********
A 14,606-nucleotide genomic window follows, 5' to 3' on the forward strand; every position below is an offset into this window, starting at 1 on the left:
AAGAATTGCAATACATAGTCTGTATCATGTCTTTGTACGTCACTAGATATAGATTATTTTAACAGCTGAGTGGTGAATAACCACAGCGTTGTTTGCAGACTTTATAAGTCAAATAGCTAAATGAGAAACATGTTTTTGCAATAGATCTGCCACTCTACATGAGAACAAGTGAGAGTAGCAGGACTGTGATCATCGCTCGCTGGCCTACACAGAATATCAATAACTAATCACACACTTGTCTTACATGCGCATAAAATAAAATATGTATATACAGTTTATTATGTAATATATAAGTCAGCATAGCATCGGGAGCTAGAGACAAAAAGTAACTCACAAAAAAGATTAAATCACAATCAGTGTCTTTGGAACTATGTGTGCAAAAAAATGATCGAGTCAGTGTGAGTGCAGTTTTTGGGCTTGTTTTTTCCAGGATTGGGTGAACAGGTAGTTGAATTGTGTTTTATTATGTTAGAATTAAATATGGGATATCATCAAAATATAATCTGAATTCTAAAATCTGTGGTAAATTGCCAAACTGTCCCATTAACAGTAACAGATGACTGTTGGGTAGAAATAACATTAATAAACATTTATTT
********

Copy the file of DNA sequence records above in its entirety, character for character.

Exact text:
A 14,606-nucleotide genomic window follows, 5' to 3' on the forward strand; every position below is an offset into this window, starting at 1 on the left:
AAGAATTGCAATACATAGTCTGTATCATGTCTTTGTACGTCACTAGATATAGATTATTTTAACAGCTGAGTGGTGAATAACCACAGCGTTGTTTGCAGACTTTATAAGTCAAATAGCTAAATGAGAAACATGTTTTTGCAATAGATCTGCCACTCTACATGAGAACAAGTGAGAGTAGCAGGACTGTGATCATCGCTCGCTGGCCTACACAGAATATCAATAACTAATCACACACTTGTCTTACATGCGCATAAAATAAAATATGTATATACAGTTTATTATGTAATATATAAGTCAGCATAGCATCGGGAGCTAGAGACAAAAAGTAACTCACAAAAAAGATTAAATCACAATCAGTGTCTTTGGAACTATGTGTGCAAAAAAATGATCGAGTCAGTGTGAGTGCAGTTTTTGGGCTTGTTTTTTCCAGGATTGGGTGAACAGGTAGTTGAATTGTGTTTTATTATGTTAGAATTAAATATGGGATATCATCAAAATATAATCTGAATTCTAAAATCTGTGGTAAATTGCCAAACTGTCCCATTAACAGTAACAGATGACTGTTGGGTAGAAATAACATTAATAAACATTTATTT